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GOLD COAST, Queensland–The Australian government will introduce tougher measures to combat burgeoning DVD and Internet piracy, according to Communications and Arts Minister Richard Alston.

And Alston indicated for the first time the government’s willingness to extend the 12.5% tax credit for big budget films lensed Down Under to international TV series if the local industry makes a compelling case.

Addressing the Australian Intl. Movie Convention Friday, Alston said that during ongoing negotiations for a free trade agreement between the U.S. and Australia, both sides stressed the importance of working together to combat Internet piracy.

But he strongly implied the trade pact, unlike those the U.S. has signed with Chile and Singapore, would not permit unlicensed importing of videos from the U.S. (The government already allows unlimited importing of CDs and computer software but it specifically excludes filmed entertainment products).

Alston said he’s evaluating proposals from the Australian Film Industry Coalition aimed at strengthening the Copyright Act in several ways including giving courts sentencing guidelines in dealing with offenders; fine-tuning the laws against hacking; and making it easier to prove ownership of copyright.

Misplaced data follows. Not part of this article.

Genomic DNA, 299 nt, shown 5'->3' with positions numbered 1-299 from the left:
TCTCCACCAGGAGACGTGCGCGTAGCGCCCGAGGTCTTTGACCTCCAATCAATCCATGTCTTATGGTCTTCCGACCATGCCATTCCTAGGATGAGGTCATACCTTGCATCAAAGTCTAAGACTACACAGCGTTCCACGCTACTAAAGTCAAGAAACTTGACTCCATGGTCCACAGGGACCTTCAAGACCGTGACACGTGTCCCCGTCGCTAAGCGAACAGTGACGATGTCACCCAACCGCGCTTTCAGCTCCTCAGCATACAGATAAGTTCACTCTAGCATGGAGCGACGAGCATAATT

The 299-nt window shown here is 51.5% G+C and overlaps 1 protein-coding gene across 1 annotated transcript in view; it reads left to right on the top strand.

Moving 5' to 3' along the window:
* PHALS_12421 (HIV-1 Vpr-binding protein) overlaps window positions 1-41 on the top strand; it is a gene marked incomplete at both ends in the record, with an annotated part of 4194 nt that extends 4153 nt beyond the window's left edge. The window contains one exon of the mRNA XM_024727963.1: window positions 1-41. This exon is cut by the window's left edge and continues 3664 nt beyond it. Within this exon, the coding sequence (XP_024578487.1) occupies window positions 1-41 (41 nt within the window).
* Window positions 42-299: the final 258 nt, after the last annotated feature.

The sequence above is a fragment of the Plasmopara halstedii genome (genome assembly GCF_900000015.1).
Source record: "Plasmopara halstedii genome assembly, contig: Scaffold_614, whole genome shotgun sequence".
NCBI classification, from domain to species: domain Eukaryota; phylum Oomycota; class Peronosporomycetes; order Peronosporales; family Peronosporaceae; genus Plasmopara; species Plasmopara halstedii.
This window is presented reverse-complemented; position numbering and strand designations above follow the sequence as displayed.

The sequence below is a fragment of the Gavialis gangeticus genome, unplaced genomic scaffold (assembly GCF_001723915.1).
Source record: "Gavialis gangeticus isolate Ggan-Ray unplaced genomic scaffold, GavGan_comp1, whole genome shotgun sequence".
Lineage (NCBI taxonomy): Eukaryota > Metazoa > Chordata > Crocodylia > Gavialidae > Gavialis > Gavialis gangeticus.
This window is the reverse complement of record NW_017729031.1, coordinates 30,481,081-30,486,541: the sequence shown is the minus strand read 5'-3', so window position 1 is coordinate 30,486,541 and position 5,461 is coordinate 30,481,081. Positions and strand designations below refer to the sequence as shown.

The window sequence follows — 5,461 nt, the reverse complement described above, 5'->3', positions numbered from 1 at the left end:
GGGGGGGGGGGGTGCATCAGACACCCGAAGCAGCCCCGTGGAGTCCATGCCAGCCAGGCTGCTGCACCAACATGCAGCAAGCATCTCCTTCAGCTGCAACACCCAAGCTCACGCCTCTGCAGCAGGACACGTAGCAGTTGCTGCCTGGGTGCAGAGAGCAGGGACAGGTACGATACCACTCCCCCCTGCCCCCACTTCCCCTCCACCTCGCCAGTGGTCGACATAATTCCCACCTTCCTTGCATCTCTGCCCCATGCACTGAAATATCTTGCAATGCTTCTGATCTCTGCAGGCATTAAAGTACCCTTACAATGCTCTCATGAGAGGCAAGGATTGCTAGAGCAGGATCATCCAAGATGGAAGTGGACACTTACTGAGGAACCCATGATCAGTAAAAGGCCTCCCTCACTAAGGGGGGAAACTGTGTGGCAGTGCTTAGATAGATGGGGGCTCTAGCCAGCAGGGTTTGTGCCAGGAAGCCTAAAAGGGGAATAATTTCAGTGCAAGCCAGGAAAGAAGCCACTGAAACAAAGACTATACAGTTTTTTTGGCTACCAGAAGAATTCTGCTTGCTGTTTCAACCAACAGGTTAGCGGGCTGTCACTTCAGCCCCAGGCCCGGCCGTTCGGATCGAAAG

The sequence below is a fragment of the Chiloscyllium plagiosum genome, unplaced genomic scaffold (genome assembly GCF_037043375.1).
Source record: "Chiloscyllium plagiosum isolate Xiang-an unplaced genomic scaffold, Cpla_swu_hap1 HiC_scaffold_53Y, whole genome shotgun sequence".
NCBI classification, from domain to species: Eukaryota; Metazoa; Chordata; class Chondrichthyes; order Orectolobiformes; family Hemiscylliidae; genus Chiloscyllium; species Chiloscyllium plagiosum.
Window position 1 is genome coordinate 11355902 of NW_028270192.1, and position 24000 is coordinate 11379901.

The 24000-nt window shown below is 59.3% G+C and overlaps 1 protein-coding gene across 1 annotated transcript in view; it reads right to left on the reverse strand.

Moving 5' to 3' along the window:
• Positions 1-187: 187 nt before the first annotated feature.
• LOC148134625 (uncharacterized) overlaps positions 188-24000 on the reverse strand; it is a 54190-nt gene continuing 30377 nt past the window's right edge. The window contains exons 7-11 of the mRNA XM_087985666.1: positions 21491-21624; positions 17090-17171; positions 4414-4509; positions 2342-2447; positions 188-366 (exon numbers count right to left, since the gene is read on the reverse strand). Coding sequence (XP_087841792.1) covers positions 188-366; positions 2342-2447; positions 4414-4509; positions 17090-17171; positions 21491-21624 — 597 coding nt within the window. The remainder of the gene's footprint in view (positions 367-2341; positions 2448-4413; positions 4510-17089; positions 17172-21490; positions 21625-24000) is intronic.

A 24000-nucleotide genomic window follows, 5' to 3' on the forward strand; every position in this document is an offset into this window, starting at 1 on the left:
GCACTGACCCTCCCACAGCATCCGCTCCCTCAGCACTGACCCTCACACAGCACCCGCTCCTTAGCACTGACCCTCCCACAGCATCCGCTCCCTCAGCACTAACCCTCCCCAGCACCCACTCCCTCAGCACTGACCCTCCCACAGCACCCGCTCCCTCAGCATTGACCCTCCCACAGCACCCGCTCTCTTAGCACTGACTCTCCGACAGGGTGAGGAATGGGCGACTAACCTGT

The Coalition also wants closer co-operation between Internet Service Providers and distribs to identify people hawking films on the Net.

After his speech, Alston told Daily Variety the government will move “pretty quickly” to amend the legislation after the changes have been approved by cabinet.

Mike Ellis, who heads the Motion Picture Assn.’s anti-piracy ops in Asia/Pacific, warned the convention that Internet piracy could grow faster Down Under than in any other country as broadband penetration expands.

Ellis said the MPA’s planned anti-piracy office, the Australian Federation Against Copyright Theft (AFACT), will launch civil prosecutions against offenders, and file-swapping services will be on its hit list. He did not refer to people who download movies but it would not be surprising if AFACT eventually targets individuals.

At a media conference, Alston was asked why the government hasn’t responded to a concerted industry campaign for the tax rebate for films to be extended to series that spend at least $650,000 per episode.

Alston noted there’s a general downturn in TV drama production worldwide as reality shows are popular, and argued “you can’t assume TV productions are going elsewhere just because” the Oz rebate doesn’t apply to series.

Informed by one reporter that many execs are convinced this country is losing series to Canada and other countries which do offer such incentives, Alston said, “We will look at the industry’s case and if we’re convinced we would go down that track.”